In my work as an executive coach, I will sometimes peruse the Glassdoor comments of both client companies and prospective client companies. It helps me to get a better sense of what some of the key issues within an organization might be – or so I thought.
Some questions have always run through my mind about the feedback expressed on websites like Glassdoor:
1. How representative is the feedback expressed?
2. Are those that are disgruntled with their company more likely to post on Glassdoor than those who are happy, thereby creating an unrealistic skewing of the data toward the negative?
3. Even if the feedback is reasonably accurate, how much does it matter?
In doing some deeper research into this I discovered two main things. First, the data found on Glassdoor isn’t very accurate. Second, leaders still need to pay attention to it because, like it or not, prospective employees do give some weight to that they see on Glassdoor and other similar sites.
Data Accuracy, or Lack Thereof
According to a detailed study cited in How Good Is Glass Door: “… There was virtually no correlation – the overall Glassdoor star rating was a very poor indicator of what it is really like to work at a company”. Further, “We conservatively estimate that a company’s negative employees are 5 to 8 times more likely to post a review on Glassdoor than their positive employees”.
Clearly, the data appearing on Glassdoor leave a lot to be desired. In fact, it seems like these ratings can easily be so wrong that they can have a very misleading impact both on prospective employees and on the employers (should they choose to pay attention to them).
But let’s look closer. First, I am sure that most savvy prospective employees (and those are the ones you most want to hire, right?) will know to take Glassdoor ratings with a large grain of salt. If they see over-arching patterns in the comments that repeatedly show similar issues, they will likely take notice. And if they see a similar pattern of positive comments they will likely take notice too. Anything else, while it may be a bit disconcerting and lead a prospective employee to question the employer, isn’t likely to carry too much weight with the employees that you most want.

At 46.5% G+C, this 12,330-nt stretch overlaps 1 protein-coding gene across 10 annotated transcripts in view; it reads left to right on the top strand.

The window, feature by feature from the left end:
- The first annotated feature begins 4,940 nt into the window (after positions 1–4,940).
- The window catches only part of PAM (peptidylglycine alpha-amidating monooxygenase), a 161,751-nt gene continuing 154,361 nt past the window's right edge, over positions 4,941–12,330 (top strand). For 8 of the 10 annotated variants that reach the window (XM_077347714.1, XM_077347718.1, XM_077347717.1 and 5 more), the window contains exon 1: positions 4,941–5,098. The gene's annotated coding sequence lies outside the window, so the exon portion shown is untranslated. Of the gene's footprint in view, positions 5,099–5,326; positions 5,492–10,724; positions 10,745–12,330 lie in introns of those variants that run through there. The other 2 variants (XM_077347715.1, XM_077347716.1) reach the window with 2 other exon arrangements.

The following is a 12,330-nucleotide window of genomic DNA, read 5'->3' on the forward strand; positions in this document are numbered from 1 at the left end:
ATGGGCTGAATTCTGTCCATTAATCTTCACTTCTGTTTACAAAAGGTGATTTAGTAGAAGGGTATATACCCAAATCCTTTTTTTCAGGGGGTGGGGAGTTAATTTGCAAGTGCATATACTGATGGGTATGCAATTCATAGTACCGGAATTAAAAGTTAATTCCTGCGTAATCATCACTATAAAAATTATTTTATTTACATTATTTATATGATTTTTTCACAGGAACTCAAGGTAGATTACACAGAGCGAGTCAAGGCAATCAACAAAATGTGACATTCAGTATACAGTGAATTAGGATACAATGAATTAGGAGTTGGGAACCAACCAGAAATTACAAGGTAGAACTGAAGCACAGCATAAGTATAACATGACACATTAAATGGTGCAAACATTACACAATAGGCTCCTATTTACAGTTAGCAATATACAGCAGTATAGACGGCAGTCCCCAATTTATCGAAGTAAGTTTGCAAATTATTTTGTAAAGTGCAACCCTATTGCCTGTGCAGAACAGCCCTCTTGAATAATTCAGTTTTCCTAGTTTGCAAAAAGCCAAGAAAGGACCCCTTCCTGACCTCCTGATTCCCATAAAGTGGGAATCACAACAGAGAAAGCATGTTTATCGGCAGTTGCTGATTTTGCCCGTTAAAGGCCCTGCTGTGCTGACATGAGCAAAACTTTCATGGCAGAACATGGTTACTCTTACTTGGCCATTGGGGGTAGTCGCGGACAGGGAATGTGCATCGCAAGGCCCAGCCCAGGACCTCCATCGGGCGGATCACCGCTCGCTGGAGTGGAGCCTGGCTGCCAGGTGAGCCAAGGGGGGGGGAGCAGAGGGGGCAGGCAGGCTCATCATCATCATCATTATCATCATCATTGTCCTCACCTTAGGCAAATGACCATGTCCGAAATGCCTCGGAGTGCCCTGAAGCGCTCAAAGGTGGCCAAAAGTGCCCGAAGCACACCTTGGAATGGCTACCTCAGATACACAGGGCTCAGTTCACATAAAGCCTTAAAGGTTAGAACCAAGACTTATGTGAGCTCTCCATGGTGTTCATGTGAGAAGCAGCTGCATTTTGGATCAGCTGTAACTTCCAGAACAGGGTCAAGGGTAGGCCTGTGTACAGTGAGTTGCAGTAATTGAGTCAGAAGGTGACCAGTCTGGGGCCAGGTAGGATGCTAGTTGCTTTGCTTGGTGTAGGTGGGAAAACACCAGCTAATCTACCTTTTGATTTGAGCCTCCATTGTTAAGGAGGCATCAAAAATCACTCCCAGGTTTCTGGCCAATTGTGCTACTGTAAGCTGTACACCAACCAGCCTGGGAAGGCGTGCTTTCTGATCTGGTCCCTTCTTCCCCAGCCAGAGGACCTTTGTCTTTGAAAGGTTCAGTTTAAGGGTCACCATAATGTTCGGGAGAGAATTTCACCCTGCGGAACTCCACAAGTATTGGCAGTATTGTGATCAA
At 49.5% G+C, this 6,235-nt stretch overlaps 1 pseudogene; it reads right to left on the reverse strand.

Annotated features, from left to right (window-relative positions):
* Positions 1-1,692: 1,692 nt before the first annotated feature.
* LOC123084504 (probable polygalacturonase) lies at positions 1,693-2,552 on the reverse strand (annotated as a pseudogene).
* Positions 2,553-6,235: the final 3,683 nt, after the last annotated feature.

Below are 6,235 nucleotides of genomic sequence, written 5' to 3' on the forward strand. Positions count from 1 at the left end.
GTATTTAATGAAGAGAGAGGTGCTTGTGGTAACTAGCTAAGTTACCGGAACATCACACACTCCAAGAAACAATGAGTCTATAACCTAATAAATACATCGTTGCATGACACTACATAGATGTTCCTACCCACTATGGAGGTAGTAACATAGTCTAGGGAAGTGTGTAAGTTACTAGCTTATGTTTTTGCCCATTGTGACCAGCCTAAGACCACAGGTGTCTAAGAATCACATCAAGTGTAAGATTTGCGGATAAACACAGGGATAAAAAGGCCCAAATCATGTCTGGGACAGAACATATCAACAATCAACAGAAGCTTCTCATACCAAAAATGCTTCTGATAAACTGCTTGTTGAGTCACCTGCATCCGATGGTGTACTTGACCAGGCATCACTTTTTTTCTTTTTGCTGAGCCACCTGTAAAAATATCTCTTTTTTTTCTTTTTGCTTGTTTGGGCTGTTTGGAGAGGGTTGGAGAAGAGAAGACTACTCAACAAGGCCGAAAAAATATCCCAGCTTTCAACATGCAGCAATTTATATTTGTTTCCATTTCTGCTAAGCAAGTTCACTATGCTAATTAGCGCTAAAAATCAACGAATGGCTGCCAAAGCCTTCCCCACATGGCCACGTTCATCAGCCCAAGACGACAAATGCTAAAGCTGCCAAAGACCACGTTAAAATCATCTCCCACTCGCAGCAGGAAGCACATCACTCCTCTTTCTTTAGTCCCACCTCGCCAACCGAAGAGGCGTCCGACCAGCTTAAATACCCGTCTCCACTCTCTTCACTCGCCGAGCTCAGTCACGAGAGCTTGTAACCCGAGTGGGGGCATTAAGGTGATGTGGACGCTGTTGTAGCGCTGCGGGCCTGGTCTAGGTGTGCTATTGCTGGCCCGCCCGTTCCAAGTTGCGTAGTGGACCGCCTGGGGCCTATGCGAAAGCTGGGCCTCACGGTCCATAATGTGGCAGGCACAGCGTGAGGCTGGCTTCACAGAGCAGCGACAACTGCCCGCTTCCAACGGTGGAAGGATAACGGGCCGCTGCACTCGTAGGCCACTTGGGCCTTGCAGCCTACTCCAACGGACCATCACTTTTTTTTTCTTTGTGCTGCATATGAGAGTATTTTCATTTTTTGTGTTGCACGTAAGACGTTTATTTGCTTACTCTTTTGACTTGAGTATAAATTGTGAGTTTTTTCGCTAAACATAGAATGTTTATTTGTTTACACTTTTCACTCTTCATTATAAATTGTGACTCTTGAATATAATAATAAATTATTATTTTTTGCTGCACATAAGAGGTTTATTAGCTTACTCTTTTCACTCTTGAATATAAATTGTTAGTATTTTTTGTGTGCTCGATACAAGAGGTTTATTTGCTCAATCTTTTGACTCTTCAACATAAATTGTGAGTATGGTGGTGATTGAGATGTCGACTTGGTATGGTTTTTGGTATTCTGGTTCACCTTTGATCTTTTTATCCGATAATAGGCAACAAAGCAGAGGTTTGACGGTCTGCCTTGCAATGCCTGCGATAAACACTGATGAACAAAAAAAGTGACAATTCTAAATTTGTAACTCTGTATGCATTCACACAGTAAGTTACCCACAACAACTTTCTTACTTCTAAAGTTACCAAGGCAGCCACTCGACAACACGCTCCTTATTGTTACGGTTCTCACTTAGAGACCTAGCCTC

Second, Glassdoor’s list of the best companies to work for, based entirely upon their ratings, certainly lines up very well with the feedback I consistently hear from the people I work with at a number of the top companies on this list. So, I have to question the assertion that there is virtually no correlation between Glassdoor’s data and what it is actually like to work at a company.
Perhaps people feel more free to express their real opinion with Glassdoor since it’s very clearly a third party and should have near zero chance of repercussions, unlike the likely perception of internally run surveys. Or perhaps the data set used in this study wasn’t complete enough to give us an accurate picture. I have a hard time fully believing that there is virtually no correlation given how much anecdotal experience I have to to contrary. Maybe one of these days I will fund a study of my own.
What, If Anything, Do You Do With The Survey Data On Glassdoor?
As an experienced executive coach and veteran of Silicon Valley, I like to think that I will take a data driven approach to a problem like this. Yet, the data doesn’t fully line up with what I anecdotally experience every day. I’d like to think that I’m pretty seasoned and savvy, and yet I still give some weight to what appears on Glassdoor even in the face of a study claiming the data has virtually no correlation to what it’s actually like to work at a company.
The mere fact that I have this struggle confirms that, like it or not, a good number of prospective employees will pay attention to what is posted on Glassdoor. So as a business leader, you can’t afford not to pay attention too, especially in the midst of this very heated talent war we’re in.
Here’s What I Recommend Business Leaders Consider Doing With Glassdoor Feedback:
1. Take it with a grain of salt, but ignore it at your own peril.
2. Look for patterns in the written feedback. If you see a large number of reviewers saying very similar things, there’s likely a good amount of truth to it.
3. For those negative things that you see again and again, address them. Address them by actually taking some actions internally to improve, and by openly acknowledging the problem and what you’re doing to address it.
4. Consider managing the perceptions on sites like Glassdoor. You can’t afford to let you brand get tarnished if it’s not accurate.
5. Take a look at what Dell did to help manage perceptions on Glassdoor.